AURP at 35!

  


AURP at 35!

    Thirty-five years ago, there was no Internet as we know it. No Facebook. No Twitter. And no Zoom meetings! But in 1986 a group of universities gathered in Arizona to form a non-profit association to advance university outreach, innovation, and corporate partnerships through research parks. Among these founding public universities were Arizona State University, Texas A&M, and Central Florida University, along with Stanford University, RPI, Research Triangle Park and other entities.

    University tech transfer offices were then in their infancy since the Bayh-Dole Act allowing universities to own intellectual property from federally sponsored research had passed only a few years earlier. Few university incubators existed. Entrepreneurship as an academic discipline or interest among student or faculty groups was just beginning. Venture and angel capital was emerging as a financing tool. AUTM had not been formed. iNBIA did not exist. University research parks had an early mission as university auxiliary enterprises, a narrow focus on financial returns from leasing property.

    But over the years university research parks would transform from real estate endeavors to fundamental tools for university engagement and outreach as university leaders reimagined the role of anchor institutions in their communities. Tech incubators and tech commercialization offices would become tenants. Corporations would recognize the merit of housing research centers adjacent to universities. Some of universities, such as NC State would move academic engineering programs to the research park, helping transform the park into the award-winning NC State Centennial Campus. Federal labs, hospital systems, corporations and cities would create their own innovation districts and research parks in rural, suburban, and urban settings across the country, and around the world.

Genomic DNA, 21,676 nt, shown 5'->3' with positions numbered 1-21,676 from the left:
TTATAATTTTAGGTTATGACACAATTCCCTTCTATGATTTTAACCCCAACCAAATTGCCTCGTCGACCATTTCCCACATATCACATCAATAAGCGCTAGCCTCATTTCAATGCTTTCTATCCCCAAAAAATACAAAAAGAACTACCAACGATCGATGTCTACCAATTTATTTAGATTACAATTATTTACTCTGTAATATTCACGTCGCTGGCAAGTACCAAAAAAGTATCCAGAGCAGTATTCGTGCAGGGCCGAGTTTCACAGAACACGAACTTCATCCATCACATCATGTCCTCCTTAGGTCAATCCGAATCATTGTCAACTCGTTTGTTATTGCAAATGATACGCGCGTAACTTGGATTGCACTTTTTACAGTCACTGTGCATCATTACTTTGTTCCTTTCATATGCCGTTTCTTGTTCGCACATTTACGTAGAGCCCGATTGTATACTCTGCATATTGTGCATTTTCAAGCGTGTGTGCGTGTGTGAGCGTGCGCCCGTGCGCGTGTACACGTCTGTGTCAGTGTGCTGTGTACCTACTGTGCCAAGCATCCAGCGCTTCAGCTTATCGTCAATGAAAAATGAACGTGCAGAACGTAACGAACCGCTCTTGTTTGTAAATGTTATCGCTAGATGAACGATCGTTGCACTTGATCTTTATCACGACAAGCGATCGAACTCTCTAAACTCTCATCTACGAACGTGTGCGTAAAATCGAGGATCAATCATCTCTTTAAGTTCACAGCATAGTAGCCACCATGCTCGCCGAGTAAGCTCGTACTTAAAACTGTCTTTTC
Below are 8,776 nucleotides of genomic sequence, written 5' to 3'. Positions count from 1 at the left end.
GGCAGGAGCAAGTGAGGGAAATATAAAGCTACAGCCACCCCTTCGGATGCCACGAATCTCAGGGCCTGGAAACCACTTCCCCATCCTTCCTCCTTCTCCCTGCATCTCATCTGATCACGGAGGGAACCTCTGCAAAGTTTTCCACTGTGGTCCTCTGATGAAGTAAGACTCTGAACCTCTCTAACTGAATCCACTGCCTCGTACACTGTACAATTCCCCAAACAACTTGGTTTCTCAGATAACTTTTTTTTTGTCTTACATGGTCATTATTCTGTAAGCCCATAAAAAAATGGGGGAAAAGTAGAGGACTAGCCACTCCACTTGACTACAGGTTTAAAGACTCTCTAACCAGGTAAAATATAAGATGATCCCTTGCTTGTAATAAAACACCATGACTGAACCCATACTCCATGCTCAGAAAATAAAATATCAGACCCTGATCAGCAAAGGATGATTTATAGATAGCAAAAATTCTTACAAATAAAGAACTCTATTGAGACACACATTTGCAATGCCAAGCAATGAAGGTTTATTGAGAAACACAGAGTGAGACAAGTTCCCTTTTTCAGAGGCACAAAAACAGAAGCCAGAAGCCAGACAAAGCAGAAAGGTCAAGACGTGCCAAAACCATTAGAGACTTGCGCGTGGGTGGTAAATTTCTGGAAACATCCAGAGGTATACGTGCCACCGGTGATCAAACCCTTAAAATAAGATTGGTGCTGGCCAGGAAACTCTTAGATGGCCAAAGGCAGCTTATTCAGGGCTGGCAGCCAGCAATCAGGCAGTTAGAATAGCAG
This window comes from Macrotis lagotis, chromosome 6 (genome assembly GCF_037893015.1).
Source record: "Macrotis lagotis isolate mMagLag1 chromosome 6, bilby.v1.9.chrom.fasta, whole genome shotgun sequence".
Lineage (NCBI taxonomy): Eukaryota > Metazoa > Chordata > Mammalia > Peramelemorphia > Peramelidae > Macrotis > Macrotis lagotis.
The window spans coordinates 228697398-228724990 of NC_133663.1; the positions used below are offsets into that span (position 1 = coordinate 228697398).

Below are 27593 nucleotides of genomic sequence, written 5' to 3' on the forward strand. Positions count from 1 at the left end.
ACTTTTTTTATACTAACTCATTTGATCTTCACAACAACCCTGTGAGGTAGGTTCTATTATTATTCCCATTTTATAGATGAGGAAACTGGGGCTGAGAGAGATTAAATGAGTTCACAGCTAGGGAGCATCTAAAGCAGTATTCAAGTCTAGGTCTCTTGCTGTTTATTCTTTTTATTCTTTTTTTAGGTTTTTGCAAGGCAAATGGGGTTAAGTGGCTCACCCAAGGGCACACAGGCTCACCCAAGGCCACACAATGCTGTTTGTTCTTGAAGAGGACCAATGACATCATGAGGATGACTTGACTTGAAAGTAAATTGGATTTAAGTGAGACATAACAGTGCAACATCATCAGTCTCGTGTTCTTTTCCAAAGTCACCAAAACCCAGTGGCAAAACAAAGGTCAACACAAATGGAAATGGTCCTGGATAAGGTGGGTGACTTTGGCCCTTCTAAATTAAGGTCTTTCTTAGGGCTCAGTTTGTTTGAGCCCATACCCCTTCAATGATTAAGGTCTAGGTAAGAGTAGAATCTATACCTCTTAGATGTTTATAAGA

Our parks now house thousands of companies working on important technologies, from the latest COVID-19 vaccines to space tech to cyber security to quantum computing. Student maker spaces and internships, faculty consulting and tech commercialization are enhanced through physical proximity to the university. Community engagement through childcare centers and technician training are just some of the tools our university members are using for inclusive connections. Workforce housing in parks is being developed as research parks become even more environmentally friendly by reducing institutional carbon footprints and commuting times for researchers and other employees.

    On our 35th anniversary AURP will be exploring topics from bio health clusters to green technologies to aero-space and space technology. We start with virtual webinars in February and conclude with our International Conference in Salt Lake City, October 18-21 hosted by University of Utah Research Park.

    We look forward to working on place based and tech-based initiatives with the new Administration and Congress and at state, institutional and local levels, and working with our partners to continue to build communities of innovation. Join us at www.aurp.net.

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